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Mobile App Security Testing For Beginners: 8 Things To Keep In Mind

Mobile apps are becoming as essential to everyday digital life. There are so many apps out there for all manner of different functions. With the rise of mobile apps, so too rises the vulnerabilities involved in the process. Now, more than ever, programmers need to take security testing seriously. Here are the basics you need to know.



Before anything else, we should define what types of security testing are out there.


White-Box Testing

White-Box Testing is done by a tester who has full knowledge of the app’s ins and outs, and they go out of their way to exploit any vulnerabilities they find. It’s basically hacking one’s own app and is often done by experienced programmers who can understand the things they note about the app’s security. This is often done on more secure mobile devices as well and is intended to be a real stress test of the app for internal code review.


Black-Box Testing

In contrast, black testing is meant to simulate what a complete stranger would know. They would not have access to any data about the app’s development and are expected to find vulnerabilities with the knowledge they have and publicly discoverable information. This is the most “practical” security stage, as it deals with more realistic scenarios, and also allows for zero bias in testing, as someone with full knowledge of the app’s history might have.


Gray-Box Testing

Gray-Box Testing is the most common type in the information security industry. It blends elements of both, giving the attackers some information about the app, but not all of them. The importance of doing all three of these testing types is to make sure all bases are covered. Three different perspectives mean there’s very little room for error. 

Here is a visual representation of the three types:

Black Box – Putting a coin in a normal vending machine and getting a soda.

Gray Box – The front of the vending machine is opened, but not the back.

White Box – The vending machine is free to tinker with as the user pleases.



There are two types of security monitoring to consider when testing for regular use.


Point-In-Time Monitoring

Point-In-Time involves periodic assessments of your app’s security. It’s a simple snapshot of whether or not an app is secure. This type of monitoring is primarily used by businesses that have been allocated a small budget for their security team, or for a quick example to give potential clients with regards to your security.

The downside of this type of monitoring is it leaves vulnerable gaps between checkups where hackers can wreak havoc without your knowledge. While it’s less cost-intensive than continuous monitoring, those savings could potentially be outstripped by one lucky attack on your app. It’s a type of monitoring that’s only used as a last resort.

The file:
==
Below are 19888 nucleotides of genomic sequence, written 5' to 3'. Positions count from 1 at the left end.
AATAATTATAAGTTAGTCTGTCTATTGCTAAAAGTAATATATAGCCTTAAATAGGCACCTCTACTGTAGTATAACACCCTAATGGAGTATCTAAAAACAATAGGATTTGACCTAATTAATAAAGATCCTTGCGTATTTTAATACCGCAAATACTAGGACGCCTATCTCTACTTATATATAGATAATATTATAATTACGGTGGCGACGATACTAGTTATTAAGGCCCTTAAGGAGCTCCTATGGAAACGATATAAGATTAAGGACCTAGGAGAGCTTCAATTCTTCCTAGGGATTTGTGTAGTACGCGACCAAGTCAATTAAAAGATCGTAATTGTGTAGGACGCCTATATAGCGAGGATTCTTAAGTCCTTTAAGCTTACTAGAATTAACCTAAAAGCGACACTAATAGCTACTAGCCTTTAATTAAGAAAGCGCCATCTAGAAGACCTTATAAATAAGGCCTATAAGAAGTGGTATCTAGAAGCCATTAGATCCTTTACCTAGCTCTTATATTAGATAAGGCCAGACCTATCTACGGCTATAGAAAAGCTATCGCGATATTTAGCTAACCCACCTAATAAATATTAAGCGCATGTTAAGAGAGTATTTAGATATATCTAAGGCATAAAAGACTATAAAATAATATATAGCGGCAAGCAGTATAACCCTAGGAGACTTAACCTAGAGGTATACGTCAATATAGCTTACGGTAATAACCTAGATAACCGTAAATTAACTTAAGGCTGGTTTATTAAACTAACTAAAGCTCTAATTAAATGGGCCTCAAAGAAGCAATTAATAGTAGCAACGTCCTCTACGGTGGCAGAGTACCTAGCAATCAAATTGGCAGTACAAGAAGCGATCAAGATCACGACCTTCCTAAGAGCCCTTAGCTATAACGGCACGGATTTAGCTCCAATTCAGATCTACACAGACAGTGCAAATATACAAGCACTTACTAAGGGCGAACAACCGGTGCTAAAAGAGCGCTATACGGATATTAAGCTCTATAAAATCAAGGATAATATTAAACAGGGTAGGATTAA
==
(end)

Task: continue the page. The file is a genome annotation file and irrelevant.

Continuous Security Monitoring

As the name bluntly states, continuous security monitoring is a constant overview of a mobile app’s security status. Think active maintenance vs regular checkups. Social media platforms and their apps follow this method of security monitoring, because of the real-time nature of their platform. 

There’s too much risk involved with leaving vulnerable gaps for apps that are used 24/7. Overall, continuous monitoring is the industry standard, especially among corporations. Failure to do so often leads to major breaches of security. Not only that, continuous monitoring gives developers way more information about an attack than a point-in-time method.



Once an app has been tested and monitored for a good amount of time, that’s when vulnerability analyses can be done. There are two main types of analysis to keep in mind. 


Static Analysis

Static Analysis involves examining an app’s vulnerabilities and components without the app being active. This means analyzing the source code while the app isn’t running. This process can be done either manually, automatically, or a blend of both for extra caution. The strength of the static analysis is that it scales well with your app, and automation is a bit easier than dynamic. The cons of static analysis are that they are only a small part of the overall app’s health. 


Dynamic Analysis

In contrast, Dynamic Analysis involves evaluating apps in real-time use. This is a practical but more complex form of analysis, as it simulates the real situations of an attack.  In turn, this leads to a lot less room for false flags, because the result of a vulnerability is quickly seen by the developer.



The last term you need to be familiar with is Penetration Testing, AKA, Pentesting. This is done in the final stages of app development and is a combination of all the things you’ve learned thus far. 

You are expected to gather as much information about an app, map out an attack plan, then put it into action. Whether or not it succeeds, a  comprehensive report is expected afterward, and this determines the future of your app’s release.



Mobile app security testing is what allows developers to see the gaps in their defenses. There are static and dynamic elements in play, and each facet from everyday use to active attacks needs to not only be spotted but rectified.  The above knowledge should get you started on the path to total mobile security.

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